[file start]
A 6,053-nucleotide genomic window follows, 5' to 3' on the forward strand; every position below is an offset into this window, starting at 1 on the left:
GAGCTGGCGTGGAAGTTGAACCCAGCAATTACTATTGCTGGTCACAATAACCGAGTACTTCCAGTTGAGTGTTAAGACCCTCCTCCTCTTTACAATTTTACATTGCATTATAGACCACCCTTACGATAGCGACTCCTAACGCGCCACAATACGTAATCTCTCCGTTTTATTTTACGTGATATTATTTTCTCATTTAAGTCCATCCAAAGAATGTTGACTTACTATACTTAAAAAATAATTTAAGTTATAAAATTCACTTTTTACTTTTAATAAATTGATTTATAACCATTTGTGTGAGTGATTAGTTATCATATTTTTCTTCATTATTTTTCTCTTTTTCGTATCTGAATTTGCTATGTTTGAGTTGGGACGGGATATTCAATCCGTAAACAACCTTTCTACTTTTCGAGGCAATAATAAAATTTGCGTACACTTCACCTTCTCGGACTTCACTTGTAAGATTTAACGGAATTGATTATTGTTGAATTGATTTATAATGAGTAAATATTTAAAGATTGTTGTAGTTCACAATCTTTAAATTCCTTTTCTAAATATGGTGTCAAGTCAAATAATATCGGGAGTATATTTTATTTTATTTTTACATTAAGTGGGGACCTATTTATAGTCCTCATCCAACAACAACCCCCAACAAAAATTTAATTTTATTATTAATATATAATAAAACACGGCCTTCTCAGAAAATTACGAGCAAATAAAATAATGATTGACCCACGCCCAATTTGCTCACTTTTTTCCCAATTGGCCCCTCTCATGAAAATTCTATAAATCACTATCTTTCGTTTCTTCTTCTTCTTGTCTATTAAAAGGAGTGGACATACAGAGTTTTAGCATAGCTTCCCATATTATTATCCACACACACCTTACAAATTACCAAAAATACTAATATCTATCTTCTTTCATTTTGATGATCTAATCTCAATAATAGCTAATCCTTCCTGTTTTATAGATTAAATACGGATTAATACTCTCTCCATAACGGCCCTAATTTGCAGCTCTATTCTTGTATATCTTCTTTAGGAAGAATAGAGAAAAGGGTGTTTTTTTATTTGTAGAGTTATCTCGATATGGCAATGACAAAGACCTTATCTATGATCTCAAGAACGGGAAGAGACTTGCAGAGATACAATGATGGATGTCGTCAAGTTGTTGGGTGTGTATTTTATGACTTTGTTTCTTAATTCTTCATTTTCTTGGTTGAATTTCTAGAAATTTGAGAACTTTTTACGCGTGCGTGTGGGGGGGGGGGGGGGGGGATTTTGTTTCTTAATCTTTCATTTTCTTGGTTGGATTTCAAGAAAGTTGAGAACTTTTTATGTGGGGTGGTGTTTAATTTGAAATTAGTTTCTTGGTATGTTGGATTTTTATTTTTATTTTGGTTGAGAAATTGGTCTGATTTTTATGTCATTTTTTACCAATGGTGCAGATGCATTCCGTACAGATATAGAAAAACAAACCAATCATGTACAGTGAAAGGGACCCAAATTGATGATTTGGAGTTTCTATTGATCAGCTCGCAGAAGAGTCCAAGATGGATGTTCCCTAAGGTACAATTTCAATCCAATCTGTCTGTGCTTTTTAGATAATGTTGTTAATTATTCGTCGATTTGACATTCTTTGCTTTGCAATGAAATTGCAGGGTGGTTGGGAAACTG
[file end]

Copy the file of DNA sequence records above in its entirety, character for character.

A 6,053-nucleotide genomic window follows, 5' to 3' on the forward strand; every position below is an offset into this window, starting at 1 on the left:
GAGCTGGCGTGGAAGTTGAACCCAGCAATTACTATTGCTGGTCACAATAACCGAGTACTTCCAGTTGAGTGTTAAGACCCTCCTCCTCTTTACAATTTTACATTGCATTATAGACCACCCTTACGATAGCGACTCCTAACGCGCCACAATACGTAATCTCTCCGTTTTATTTTACGTGATATTATTTTCTCATTTAAGTCCATCCAAAGAATGTTGACTTACTATACTTAAAAAATAATTTAAGTTATAAAATTCACTTTTTACTTTTAATAAATTGATTTATAACCATTTGTGTGAGTGATTAGTTATCATATTTTTCTTCATTATTTTTCTCTTTTTCGTATCTGAATTTGCTATGTTTGAGTTGGGACGGGATATTCAATCCGTAAACAACCTTTCTACTTTTCGAGGCAATAATAAAATTTGCGTACACTTCACCTTCTCGGACTTCACTTGTAAGATTTAACGGAATTGATTATTGTTGAATTGATTTATAATGAGTAAATATTTAAAGATTGTTGTAGTTCACAATCTTTAAATTCCTTTTCTAAATATGGTGTCAAGTCAAATAATATCGGGAGTATATTTTATTTTATTTTTACATTAAGTGGGGACCTATTTATAGTCCTCATCCAACAACAACCCCCAACAAAAATTTAATTTTATTATTAATATATAATAAAACACGGCCTTCTCAGAAAATTACGAGCAAATAAAATAATGATTGACCCACGCCCAATTTGCTCACTTTTTTCCCAATTGGCCCCTCTCATGAAAATTCTATAAATCACTATCTTTCGTTTCTTCTTCTTCTTGTCTATTAAAAGGAGTGGACATACAGAGTTTTAGCATAGCTTCCCATATTATTATCCACACACACCTTACAAATTACCAAAAATACTAATATCTATCTTCTTTCATTTTGATGATCTAATCTCAATAATAGCTAATCCTTCCTGTTTTATAGATTAAATACGGATTAATACTCTCTCCATAACGGCCCTAATTTGCAGCTCTATTCTTGTATATCTTCTTTAGGAAGAATAGAGAAAAGGGTGTTTTTTTATTTGTAGAGTTATCTCGATATGGCAATGACAAAGACCTTATCTATGATCTCAAGAACGGGAAGAGACTTGCAGAGATACAATGATGGATGTCGTCAAGTTGTTGGGTGTGTATTTTATGACTTTGTTTCTTAATTCTTCATTTTCTTGGTTGAATTTCTAGAAATTTGAGAACTTTTTACGCGTGCGTGTGGGGGGGGGGGGGGGGGGATTTTGTTTCTTAATCTTTCATTTTCTTGGTTGGATTTCAAGAAAGTTGAGAACTTTTTATGTGGGGTGGTGTTTAATTTGAAATTAGTTTCTTGGTATGTTGGATTTTTATTTTTATTTTGGTTGAGAAATTGGTCTGATTTTTATGTCATTTTTTACCAATGGTGCAGATGCATTCCGTACAGATATAGAAAAACAAACCAATCATGTACAGTGAAAGGGACCCAAATTGATGATTTGGAGTTTCTATTGATCAGCTCGCAGAAGAGTCCAAGATGGATGTTCCCTAAGGTACAATTTCAATCCAATCTGTCTGTGCTTTTTAGATAATGTTGTTAATTATTCGTCGATTTGACATTCTTTGCTTTGCAATGAAATTGCAGGGTGGTTGGGAAACTG